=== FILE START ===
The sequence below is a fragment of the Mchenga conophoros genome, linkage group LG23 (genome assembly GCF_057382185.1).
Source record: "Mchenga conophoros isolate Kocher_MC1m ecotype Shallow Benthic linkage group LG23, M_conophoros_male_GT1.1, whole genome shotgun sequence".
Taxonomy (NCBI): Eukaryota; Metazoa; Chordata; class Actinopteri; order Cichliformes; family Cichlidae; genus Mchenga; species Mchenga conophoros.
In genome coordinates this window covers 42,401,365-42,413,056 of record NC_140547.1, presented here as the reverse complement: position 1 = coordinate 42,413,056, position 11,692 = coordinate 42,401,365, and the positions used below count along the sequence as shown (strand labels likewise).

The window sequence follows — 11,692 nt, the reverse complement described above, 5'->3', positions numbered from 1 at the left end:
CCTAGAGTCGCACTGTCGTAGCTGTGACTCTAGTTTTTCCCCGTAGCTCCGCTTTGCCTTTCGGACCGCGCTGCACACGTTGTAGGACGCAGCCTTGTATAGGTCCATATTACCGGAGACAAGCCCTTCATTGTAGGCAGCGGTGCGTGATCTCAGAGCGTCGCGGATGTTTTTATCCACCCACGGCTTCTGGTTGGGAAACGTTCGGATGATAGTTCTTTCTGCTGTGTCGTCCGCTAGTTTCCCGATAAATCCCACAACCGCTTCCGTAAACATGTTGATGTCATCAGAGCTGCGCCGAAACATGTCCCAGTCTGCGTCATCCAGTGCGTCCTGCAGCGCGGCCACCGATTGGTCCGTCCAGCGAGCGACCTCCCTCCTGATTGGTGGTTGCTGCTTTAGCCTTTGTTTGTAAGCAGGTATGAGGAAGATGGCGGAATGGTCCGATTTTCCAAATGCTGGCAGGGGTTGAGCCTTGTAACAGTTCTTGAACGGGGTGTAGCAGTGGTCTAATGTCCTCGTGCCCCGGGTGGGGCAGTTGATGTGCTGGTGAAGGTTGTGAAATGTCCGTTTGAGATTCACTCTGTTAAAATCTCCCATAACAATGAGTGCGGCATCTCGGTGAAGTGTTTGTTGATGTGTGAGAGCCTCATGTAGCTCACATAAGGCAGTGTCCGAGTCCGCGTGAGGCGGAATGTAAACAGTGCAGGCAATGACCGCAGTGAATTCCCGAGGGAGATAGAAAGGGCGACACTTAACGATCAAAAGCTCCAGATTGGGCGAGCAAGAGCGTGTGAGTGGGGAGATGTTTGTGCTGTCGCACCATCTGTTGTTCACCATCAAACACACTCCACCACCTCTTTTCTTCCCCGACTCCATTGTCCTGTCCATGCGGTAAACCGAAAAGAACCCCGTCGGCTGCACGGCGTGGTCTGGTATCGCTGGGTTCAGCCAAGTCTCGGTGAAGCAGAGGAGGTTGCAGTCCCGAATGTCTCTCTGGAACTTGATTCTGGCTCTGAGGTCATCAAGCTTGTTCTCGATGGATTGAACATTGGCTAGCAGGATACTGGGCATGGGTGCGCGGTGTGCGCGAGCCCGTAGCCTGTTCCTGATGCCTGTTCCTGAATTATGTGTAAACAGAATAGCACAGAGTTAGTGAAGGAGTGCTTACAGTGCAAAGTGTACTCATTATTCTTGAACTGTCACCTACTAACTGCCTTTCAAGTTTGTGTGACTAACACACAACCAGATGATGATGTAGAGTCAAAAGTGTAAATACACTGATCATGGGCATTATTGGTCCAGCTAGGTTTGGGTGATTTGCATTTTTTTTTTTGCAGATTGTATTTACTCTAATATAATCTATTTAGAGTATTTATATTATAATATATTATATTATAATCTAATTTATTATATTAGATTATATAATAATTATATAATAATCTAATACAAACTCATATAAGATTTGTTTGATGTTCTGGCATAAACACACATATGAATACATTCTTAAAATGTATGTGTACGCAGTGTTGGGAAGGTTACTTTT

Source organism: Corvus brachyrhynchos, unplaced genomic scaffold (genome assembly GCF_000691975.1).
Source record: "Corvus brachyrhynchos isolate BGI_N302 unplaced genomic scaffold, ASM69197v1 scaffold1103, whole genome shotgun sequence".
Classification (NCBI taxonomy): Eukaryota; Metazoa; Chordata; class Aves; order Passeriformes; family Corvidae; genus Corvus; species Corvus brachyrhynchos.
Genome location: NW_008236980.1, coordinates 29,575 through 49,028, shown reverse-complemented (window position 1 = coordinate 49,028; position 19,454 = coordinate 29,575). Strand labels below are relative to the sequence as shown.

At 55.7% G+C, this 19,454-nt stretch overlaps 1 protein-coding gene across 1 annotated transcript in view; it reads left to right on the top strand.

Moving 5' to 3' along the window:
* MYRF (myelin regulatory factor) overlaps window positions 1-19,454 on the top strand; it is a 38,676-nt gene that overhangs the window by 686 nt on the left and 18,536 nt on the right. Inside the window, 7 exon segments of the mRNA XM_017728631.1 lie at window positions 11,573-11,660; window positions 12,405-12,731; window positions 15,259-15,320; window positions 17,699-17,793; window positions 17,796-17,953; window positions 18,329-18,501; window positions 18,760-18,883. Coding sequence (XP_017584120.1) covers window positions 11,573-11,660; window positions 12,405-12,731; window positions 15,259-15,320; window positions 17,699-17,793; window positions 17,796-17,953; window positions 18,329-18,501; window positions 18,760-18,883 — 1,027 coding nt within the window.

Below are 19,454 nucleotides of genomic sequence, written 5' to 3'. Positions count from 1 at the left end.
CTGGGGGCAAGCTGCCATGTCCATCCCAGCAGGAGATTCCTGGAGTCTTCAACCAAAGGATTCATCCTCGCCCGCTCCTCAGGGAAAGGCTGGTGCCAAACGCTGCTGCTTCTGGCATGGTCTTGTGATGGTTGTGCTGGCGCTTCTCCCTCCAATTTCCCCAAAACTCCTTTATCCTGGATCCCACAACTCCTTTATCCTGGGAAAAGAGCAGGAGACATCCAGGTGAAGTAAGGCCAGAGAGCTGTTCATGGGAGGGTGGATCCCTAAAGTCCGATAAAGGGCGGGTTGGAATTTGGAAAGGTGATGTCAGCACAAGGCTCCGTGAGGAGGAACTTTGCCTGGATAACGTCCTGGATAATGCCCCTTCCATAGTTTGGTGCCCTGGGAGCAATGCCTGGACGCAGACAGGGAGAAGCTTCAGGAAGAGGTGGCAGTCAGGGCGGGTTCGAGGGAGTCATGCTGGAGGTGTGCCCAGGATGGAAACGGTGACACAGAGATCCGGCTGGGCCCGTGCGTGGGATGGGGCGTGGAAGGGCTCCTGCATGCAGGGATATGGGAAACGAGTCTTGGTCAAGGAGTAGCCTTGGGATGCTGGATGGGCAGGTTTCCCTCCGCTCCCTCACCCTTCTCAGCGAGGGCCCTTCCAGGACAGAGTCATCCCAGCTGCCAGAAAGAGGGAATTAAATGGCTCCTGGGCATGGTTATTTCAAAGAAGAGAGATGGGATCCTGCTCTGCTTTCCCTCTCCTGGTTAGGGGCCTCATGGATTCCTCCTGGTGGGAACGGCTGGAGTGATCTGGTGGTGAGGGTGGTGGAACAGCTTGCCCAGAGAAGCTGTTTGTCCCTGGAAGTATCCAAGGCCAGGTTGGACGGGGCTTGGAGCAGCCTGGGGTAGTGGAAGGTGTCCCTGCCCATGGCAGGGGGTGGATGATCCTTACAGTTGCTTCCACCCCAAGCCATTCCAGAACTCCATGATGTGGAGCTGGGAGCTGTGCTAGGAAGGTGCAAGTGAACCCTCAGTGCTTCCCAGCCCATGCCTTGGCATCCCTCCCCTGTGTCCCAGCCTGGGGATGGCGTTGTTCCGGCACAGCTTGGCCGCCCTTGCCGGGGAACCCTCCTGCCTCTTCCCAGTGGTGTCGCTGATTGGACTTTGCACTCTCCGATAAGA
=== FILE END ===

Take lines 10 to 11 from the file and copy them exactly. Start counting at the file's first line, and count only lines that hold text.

Genome location: NW_008236980.1, coordinates 29,575 through 49,028, shown reverse-complemented (window position 1 = coordinate 49,028; position 19,454 = coordinate 29,575). Strand labels below are relative to the sequence as shown.

At 55.7% G+C, this 19,454-nt stretch overlaps 1 protein-coding gene across 1 annotated transcript in view; it reads left to right on the top strand.